I create puns (a few of which are actually pretty decent!) and interject humor frequently. Why? Because I want the world to be a joyful place, where people laugh and get creative. My call is for everybody to have a rich, full, rewarding life, and to treat each other with respect.

So, what’s your call? And how are you living that out day to day? (Because that’s the only place you’ll get to make it real – in your day-to-day life.) I’d truly enjoy hearing from you. Please e-mail me your call, and how you live it, at gary. I promise to respect your privacy, and if you’d like to engage in a dialogue, I’ll be glad to respond.

May your holiday season be joyous.

Gary Langenwalter

Gary Langenwalter

Portland Consulting Group

Coaching . Wisdom . Results



Embracing Opposites

I’m an ENFP. One of the senior leaders at a client is an ISTJ. That makes working together very “interesting” – the way in which I naturally interact, the way in which I typically make decisions seems to be the “right way” but Katie thinks and decides and works in a very different manner. Thus, working with each other takes a lot more conscious effort than working with a person with a style similar to my own.

It would be so easy to make her “wrong” for the way in which she operates. But that would not be fair to her, or to the organization.

Instead, we choose to understand that we are both completely committed to the organization’s mission, and to appreciate the gifts and talents that we each bring. And, based on that, we recognize that the two of us together make a powerful team. When we’re working well together, we have each other’s back. Me – I’m a visionary and possibility person. Katie’s a “do it now”, results-oriented person. I need her viewpoint and her task orientation so that the teams will move forward. She needs my vision and questions and possibilities to keep heading in the right direction. So I truly value her, BECAUSE she is so different.

Yes – it’s a lot of work. But it is definitely worth it – my life is richer because of working with her, and the organization is much better served by our collaboration.

By contrast, the 4 principals of a fledgling consulting organization had the same personality profile. In fact, that’s what attracted them to work together – they were very comfortable with each other. For months, they dreamed and talked and created and dreamed and talked and created, basking in the freedom to do what was truly important without a taskmaster forcing them to meet deadlines. But after a year, they realized that they not only had no clients, they had no prospects! Since there was not a results-oriented person in that team, they eventually dissolved.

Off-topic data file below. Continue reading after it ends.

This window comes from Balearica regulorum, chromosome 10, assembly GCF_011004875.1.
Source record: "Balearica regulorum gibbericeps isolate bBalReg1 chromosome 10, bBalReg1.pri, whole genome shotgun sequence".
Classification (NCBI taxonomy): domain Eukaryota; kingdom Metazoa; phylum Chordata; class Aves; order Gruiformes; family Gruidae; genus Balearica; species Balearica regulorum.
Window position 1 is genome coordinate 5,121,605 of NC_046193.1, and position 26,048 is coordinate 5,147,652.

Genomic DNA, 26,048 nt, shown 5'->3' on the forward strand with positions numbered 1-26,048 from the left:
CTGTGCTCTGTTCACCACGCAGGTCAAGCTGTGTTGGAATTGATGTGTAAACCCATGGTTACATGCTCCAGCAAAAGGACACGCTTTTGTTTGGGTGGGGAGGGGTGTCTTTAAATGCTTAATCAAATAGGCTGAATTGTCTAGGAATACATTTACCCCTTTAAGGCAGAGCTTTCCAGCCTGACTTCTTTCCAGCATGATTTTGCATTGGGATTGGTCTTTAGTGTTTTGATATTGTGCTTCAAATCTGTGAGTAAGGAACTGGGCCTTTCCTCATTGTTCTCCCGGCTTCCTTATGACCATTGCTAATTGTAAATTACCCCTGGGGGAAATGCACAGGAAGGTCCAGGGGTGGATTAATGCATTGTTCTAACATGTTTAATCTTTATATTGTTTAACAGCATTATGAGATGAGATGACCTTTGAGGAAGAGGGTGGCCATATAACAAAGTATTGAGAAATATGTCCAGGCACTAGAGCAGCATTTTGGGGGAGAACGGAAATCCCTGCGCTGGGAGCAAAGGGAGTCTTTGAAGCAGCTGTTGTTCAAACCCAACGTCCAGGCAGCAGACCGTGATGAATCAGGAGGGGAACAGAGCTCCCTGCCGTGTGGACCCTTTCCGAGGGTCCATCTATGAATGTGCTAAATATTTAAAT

What has been your experience in working with a person with a completely opposite type? Is a mix of divergent personality types required for an organization to be vibrant to succeed?

Gary Langenwalter

Wisdom – Worth More Than Gold!

Most decisions in organizations are made (or at least are purported to be made) based on logic. And while logic is absolutely necessary, it is not sufficient to assure good decisions and therefore successful results. Logic ignores the deeper truths that wisdom incorporates.

What is wisdom? How does it work? Wisdom comes from your inner being, your gravitas. It can be a still small voice which draws on experience and integrates that experience with knowledge. “It can reflect a deep understanding that incorporates tolerance for the uncertainties of life as well as the ups and downs.” (Psychology Today) It takes the long view and provides a sense of balance.

Wisdom understands a connection with other individuals, organizations, and our earth. It values intangibles, such as beauty, harmony, and joy, which logic cannot measure and therefore excludes.

Wisdom understands that the world is not binary, not either on or off. It embraces nuance and multiple (potentially competing) perspectives. “Wise people specialize in what Roger Martin calls integrative thinking – ‘the capacity to hold two diametrically opposing ideas in their heads’ – and reconcile them for the situation at hand.” (Psychology Today)

Wise people seek to understand, rather than judge. Instead of immediately criticizing, they ask “why” and listen, then work with the other person to understand underlying causes (which they then seek to remedy).

Wise people focus on their purpose in life even if that means putting their personal happiness on the back burner for a little while.

Wise people have a much greater impact on their organizations, their communities and society than smart people or otherwise “successful” people. They make a difference in people’s lives. And isn’t that, ultimately, what life is all about?

I welcome your feedback and comments.

Gary Langenwalter